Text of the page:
1. Nick K says:

      Comment of the day!

    2. a. nonymaus says:

      But we’re trying to move from a mouse model towards humans, not towards lemmings!

  8. luysii says:

    Knocking out a gene calls Pals1 produces mice with no cerebral cortex whatsoever. Despite this they can (1) survive (2) ate (3) breed.

    For details
    either read [ Neuron vol. 66 pp. 69 – 84 ’10 ]
    or see https://luysii.wordpress.com/2010/05/07/is-this-brain-necessary/

    Along these lines, what made Einstein so good was not his ability to run a maze and find food.

    1. Einstein's fridge says:

      The ability to find food is vitally important to all scientific work, although there are anecdotal reports of survival on coffee alone.

  9. Anonymous says:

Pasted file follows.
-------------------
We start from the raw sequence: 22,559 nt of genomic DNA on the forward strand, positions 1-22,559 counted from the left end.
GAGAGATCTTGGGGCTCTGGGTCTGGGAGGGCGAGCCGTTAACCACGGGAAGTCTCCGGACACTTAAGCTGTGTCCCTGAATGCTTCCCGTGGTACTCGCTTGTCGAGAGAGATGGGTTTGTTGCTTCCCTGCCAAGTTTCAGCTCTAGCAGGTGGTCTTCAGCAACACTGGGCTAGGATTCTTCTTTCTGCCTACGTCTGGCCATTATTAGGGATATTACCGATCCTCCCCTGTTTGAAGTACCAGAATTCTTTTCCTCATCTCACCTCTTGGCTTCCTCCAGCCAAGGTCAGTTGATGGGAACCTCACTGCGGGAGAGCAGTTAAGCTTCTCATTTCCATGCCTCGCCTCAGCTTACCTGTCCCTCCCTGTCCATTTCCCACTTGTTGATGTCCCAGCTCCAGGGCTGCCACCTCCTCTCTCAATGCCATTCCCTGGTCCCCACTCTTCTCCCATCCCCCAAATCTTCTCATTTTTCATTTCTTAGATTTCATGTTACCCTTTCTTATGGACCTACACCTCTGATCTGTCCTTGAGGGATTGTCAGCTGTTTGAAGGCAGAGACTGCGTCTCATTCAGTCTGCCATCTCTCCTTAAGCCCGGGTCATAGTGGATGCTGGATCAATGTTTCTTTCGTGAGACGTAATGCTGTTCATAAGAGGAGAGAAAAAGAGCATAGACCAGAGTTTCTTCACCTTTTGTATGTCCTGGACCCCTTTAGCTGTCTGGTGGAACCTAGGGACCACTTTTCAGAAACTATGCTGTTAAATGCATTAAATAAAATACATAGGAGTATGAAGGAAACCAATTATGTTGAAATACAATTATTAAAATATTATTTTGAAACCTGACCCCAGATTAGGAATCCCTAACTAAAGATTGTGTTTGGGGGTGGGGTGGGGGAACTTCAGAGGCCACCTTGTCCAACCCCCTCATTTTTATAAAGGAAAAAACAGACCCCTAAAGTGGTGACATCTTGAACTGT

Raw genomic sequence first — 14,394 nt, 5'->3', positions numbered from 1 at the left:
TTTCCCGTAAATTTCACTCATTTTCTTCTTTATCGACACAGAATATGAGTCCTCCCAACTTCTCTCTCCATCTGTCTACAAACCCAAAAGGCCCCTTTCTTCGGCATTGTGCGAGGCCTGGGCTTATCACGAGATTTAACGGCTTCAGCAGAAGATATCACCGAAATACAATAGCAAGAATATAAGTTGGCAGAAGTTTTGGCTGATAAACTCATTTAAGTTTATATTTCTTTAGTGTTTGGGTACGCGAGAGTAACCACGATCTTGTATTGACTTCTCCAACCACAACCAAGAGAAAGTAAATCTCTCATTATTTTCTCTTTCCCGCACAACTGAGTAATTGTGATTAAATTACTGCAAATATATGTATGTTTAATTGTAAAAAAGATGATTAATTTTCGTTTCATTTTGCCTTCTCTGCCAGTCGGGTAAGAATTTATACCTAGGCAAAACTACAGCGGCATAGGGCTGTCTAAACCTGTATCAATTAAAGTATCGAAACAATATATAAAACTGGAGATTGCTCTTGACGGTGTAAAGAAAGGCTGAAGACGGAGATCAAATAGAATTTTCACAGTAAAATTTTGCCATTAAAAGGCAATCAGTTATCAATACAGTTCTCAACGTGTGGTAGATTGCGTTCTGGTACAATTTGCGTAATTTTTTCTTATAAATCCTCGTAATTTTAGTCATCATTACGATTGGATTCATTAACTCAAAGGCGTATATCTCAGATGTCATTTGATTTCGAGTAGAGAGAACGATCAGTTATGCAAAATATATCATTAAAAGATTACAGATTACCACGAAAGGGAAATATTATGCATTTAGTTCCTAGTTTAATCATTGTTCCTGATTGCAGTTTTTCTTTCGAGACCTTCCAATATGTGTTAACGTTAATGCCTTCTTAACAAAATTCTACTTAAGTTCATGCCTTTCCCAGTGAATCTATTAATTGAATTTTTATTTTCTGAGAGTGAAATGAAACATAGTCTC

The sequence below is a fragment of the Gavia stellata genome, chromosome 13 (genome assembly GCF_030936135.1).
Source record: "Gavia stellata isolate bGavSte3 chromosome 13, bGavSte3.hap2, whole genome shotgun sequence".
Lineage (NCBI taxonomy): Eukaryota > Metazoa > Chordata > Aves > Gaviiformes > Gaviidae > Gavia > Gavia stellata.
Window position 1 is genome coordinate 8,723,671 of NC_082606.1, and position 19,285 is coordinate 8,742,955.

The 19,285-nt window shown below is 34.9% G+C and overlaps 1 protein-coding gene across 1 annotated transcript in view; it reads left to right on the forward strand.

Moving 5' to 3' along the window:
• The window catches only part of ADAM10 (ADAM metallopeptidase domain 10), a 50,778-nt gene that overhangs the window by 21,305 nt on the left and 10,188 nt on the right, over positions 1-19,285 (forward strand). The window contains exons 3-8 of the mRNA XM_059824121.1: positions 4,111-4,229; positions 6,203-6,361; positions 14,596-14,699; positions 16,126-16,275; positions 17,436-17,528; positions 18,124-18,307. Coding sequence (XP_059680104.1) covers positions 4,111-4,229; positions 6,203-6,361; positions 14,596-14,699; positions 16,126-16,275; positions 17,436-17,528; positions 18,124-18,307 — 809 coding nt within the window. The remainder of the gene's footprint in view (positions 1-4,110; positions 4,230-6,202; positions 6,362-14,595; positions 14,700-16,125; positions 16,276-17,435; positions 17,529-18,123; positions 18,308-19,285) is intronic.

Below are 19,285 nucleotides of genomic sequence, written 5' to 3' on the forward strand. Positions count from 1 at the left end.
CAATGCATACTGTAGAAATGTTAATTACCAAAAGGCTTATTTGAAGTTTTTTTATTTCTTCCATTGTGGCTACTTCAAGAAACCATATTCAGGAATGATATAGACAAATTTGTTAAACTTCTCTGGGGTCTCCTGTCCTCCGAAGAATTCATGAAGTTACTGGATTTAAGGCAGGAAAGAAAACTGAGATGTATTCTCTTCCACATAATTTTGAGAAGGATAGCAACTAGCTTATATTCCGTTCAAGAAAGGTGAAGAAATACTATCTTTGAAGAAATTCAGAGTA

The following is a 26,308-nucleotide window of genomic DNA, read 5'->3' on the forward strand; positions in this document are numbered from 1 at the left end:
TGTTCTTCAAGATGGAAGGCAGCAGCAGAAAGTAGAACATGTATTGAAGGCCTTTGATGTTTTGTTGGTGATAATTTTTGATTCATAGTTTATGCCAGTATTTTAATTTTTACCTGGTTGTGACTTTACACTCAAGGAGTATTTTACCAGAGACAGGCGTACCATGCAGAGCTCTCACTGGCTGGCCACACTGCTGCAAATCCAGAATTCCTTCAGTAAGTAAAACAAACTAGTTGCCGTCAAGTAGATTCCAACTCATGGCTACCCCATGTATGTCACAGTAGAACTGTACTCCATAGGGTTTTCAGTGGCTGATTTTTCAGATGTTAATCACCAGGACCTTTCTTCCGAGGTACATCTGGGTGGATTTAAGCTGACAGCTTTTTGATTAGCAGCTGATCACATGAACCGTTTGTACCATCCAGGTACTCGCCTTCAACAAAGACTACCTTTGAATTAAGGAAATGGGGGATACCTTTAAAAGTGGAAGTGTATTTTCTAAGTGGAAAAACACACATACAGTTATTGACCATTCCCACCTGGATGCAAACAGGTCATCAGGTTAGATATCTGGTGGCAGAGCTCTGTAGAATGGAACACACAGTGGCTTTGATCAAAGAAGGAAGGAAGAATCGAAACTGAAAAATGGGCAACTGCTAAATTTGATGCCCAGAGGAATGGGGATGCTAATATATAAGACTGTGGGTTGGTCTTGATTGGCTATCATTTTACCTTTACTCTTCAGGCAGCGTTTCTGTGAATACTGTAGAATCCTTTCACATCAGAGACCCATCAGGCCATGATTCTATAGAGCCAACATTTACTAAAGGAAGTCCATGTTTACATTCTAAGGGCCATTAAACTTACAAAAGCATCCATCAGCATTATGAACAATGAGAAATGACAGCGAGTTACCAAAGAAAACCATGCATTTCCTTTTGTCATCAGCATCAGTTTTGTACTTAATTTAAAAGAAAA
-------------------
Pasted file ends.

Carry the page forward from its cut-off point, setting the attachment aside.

Moe: What are you!? A man or a mouse?!
    Curly: Well, I like cheese.

  10. MrXYZ says:

    What are peoples’ thoughts on animal behavioral assays as a form of preclinical safety assessment? For example, I can think of examples of therapeutic targets that are present both peripherally and in the brain but where hitting the target peripherally leads to a potential therapeutic effect but hitting the target in the brain could lead to neurological effects (behavioral). Obviously one would look for brain penetrance during a preclinical PK study but would a behavioral safety study add value?

    1. Mike says:

      The Irwin (neurobehavioral) study is required before FTiH

  11. Wavefunction says:

    I have also seen pharmacologists and management suffering from the classic sunk cost fallacy in this regard. They have spent so much time, effort and money on creating the transgenic mouse model that they need to now justify it and succumb to wishful thinking by believing it’s real.

  12. Wash says:

    Derek, please! Most of biology is just simply hogwash that not reproducible. Many therapeutics cause more harm than good.